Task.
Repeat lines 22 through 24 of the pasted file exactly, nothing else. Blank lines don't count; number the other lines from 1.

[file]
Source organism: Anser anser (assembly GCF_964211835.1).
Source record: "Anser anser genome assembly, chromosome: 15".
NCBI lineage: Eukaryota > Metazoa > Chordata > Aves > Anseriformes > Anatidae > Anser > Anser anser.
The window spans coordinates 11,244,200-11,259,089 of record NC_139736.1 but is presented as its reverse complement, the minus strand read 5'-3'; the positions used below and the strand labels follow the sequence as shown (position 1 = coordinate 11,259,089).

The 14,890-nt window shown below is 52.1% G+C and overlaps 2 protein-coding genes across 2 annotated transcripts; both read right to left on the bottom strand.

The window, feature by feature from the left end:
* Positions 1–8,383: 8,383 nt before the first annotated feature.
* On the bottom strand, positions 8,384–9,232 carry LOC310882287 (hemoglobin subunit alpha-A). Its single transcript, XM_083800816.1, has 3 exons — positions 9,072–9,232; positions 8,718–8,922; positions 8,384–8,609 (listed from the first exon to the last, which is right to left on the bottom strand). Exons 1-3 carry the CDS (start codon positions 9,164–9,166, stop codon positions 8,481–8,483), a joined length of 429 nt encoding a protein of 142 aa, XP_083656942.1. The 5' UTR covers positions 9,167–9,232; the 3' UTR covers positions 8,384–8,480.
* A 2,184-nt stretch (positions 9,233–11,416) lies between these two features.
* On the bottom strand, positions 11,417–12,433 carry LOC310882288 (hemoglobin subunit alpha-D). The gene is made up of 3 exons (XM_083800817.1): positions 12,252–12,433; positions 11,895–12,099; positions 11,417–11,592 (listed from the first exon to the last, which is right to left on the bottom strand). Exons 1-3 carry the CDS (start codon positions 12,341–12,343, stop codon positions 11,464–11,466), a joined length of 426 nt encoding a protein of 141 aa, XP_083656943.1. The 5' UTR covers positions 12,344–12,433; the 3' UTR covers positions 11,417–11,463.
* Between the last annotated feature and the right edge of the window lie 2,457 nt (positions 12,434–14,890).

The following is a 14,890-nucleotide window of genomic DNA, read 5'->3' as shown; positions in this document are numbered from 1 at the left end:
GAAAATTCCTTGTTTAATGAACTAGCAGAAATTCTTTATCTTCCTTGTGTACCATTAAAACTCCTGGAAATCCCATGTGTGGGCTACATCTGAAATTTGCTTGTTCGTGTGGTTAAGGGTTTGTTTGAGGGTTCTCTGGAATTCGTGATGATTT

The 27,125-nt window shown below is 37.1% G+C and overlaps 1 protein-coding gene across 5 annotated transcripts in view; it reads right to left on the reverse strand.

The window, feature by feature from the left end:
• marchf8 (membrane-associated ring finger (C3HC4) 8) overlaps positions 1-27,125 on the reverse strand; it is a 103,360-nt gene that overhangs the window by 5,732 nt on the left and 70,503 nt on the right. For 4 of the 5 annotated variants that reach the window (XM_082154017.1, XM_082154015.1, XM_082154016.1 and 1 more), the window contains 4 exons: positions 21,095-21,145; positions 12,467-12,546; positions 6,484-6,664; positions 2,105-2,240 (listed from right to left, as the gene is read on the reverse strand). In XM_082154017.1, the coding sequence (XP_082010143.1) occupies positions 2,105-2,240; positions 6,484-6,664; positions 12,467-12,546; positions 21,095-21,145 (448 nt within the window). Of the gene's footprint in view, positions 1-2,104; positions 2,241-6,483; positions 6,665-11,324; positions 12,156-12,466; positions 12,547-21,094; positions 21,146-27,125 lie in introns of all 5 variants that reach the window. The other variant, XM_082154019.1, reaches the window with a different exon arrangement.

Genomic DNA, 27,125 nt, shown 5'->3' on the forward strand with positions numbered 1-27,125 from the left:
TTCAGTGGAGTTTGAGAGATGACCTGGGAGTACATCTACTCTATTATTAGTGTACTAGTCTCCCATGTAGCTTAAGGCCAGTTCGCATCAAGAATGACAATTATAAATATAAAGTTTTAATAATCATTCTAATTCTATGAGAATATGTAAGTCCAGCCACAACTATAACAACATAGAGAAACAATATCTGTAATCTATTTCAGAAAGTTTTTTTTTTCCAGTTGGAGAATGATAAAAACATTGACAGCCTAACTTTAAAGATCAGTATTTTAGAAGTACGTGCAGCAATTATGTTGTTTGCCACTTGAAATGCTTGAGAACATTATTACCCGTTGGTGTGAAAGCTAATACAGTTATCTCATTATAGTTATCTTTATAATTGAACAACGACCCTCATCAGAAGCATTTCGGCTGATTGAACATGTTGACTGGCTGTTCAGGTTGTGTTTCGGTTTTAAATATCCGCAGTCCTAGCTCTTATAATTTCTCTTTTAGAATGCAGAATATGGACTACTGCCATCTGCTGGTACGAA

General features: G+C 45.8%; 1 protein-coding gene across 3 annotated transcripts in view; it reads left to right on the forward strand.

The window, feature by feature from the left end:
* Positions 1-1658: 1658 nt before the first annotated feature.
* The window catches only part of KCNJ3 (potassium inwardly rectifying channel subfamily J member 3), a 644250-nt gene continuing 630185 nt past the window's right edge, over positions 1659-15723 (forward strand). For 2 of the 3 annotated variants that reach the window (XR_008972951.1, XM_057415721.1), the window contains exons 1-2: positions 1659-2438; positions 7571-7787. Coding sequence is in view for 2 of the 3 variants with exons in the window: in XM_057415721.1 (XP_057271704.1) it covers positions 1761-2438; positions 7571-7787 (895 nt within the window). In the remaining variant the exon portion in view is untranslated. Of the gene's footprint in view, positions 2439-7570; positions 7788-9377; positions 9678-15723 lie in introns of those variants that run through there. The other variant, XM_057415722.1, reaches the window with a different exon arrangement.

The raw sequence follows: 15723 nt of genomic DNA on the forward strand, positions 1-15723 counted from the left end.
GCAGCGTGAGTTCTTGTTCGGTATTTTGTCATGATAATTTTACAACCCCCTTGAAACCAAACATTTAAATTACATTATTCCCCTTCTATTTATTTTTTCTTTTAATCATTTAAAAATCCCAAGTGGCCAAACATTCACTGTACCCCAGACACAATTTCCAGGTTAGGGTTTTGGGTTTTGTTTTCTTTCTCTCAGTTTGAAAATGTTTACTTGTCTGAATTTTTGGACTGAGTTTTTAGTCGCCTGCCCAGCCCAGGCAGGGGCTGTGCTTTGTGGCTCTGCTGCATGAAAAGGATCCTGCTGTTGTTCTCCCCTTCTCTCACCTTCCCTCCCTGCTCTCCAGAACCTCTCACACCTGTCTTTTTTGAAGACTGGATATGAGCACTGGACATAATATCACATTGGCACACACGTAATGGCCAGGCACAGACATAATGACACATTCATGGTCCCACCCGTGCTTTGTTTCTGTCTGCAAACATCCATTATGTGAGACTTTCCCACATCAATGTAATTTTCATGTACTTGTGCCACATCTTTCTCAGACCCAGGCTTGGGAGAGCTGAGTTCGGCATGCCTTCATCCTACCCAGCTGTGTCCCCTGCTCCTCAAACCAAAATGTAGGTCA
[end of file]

* The window catches only part of KCNJ3 (potassium inwardly rectifying channel subfamily J member 3), a 644250-nt gene continuing 630185 nt past the window's right edge, over positions 1659-15723 (forward strand). For 2 of the 3 annotated variants that reach the window (XR_008972951.1, XM_057415721.1), the window contains exons 1-2: positions 1659-2438; positions 7571-7787. Coding sequence is in view for 2 of the 3 variants with exons in the window: in XM_057415721.1 (XP_057271704.1) it covers positions 1761-2438; positions 7571-7787 (895 nt within the window). In the remaining variant the exon portion in view is untranslated. Of the gene's footprint in view, positions 2439-7570; positions 7788-9377; positions 9678-15723 lie in introns of those variants that run through there. The other variant, XM_057415722.1, reaches the window with a different exon arrangement.

The raw sequence follows: 15723 nt of genomic DNA on the forward strand, positions 1-15723 counted from the left end.
GCAGCGTGAGTTCTTGTTCGGTATTTTGTCATGATAATTTTACAACCCCCTTGAAACCAAACATTTAAATTACATTATTCCCCTTCTATTTATTTTTTCTTTTAATCATTTAAAAATCCCAAGTGGCCAAACATTCACTGTACCCCAGACACAATTTCCAGGTTAGGGTTTTGGGTTTTGTTTTCTTTCTCTCAGTTTGAAAATGTTTACTTGTCTGAATTTTTGGACTGAGTTTTTAGTCGCCTGCCCAGCCCAGGCAGGGGCTGTGCTTTGTGGCTCTGCTGCATGAAAAGGATCCTGCTGTTGTTCTCCCCTTCTCTCACCTTCCCTCCCTGCTCTCCAGAACCTCTCACACCTGTCTTTTTTGAAGACTGGATATGAGCACTGGACATAATATCACATTGGCACACACGTAATGGCCAGGCACAGACATAATGACACATTCATGGTCCCACCCGTGCTTTGTTTCTGTCTGCAAACATCCATTATGTGAGACTTTCCCACATCAATGTAATTTTCATGTACTTGTGCCACATCTTTCTCAGACCCAGGCTTGGGAGAGCTGAGTTCGGCATGCCTTCATCCTACCCAGCTGTGTCCCCTGCTCCTCAAACCAAAATGTAGGTCA